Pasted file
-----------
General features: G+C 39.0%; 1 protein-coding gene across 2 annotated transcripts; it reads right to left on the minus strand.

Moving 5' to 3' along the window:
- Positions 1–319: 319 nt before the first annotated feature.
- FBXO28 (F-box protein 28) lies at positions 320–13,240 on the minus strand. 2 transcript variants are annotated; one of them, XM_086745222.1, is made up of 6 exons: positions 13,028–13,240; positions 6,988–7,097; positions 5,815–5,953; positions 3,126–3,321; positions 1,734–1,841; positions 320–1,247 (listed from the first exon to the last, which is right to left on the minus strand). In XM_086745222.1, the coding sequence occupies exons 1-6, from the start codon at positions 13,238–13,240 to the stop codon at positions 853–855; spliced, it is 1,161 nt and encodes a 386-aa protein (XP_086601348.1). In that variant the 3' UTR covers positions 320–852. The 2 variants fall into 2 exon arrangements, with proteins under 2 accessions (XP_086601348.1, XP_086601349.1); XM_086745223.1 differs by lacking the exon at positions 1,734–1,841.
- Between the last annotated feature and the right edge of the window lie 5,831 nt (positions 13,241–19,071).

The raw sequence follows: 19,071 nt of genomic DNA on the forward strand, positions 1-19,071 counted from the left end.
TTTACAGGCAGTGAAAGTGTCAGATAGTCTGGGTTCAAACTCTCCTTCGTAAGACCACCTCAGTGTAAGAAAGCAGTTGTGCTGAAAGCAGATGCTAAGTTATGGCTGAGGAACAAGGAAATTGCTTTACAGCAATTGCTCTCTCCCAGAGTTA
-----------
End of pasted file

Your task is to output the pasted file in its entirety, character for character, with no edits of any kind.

General features: G+C 39.0%; 1 protein-coding gene across 2 annotated transcripts; it reads right to left on the minus strand.

Moving 5' to 3' along the window:
- Positions 1–319: 319 nt before the first annotated feature.
- FBXO28 (F-box protein 28) lies at positions 320–13,240 on the minus strand. 2 transcript variants are annotated; one of them, XM_086745222.1, is made up of 6 exons: positions 13,028–13,240; positions 6,988–7,097; positions 5,815–5,953; positions 3,126–3,321; positions 1,734–1,841; positions 320–1,247 (listed from the first exon to the last, which is right to left on the minus strand). In XM_086745222.1, the coding sequence occupies exons 1-6, from the start codon at positions 13,238–13,240 to the stop codon at positions 853–855; spliced, it is 1,161 nt and encodes a 386-aa protein (XP_086601348.1). In that variant the 3' UTR covers positions 320–852. The 2 variants fall into 2 exon arrangements, with proteins under 2 accessions (XP_086601348.1, XP_086601349.1); XM_086745223.1 differs by lacking the exon at positions 1,734–1,841.
- Between the last annotated feature and the right edge of the window lie 5,831 nt (positions 13,241–19,071).

The raw sequence follows: 19,071 nt of genomic DNA on the forward strand, positions 1-19,071 counted from the left end.
TTTACAGGCAGTGAAAGTGTCAGATAGTCTGGGTTCAAACTCTCCTTCGTAAGACCACCTCAGTGTAAGAAAGCAGTTGTGCTGAAAGCAGATGCTAAGTTATGGCTGAGGAACAAGGAAATTGCTTTACAGCAATTGCTCTCTCCCAGAGTTA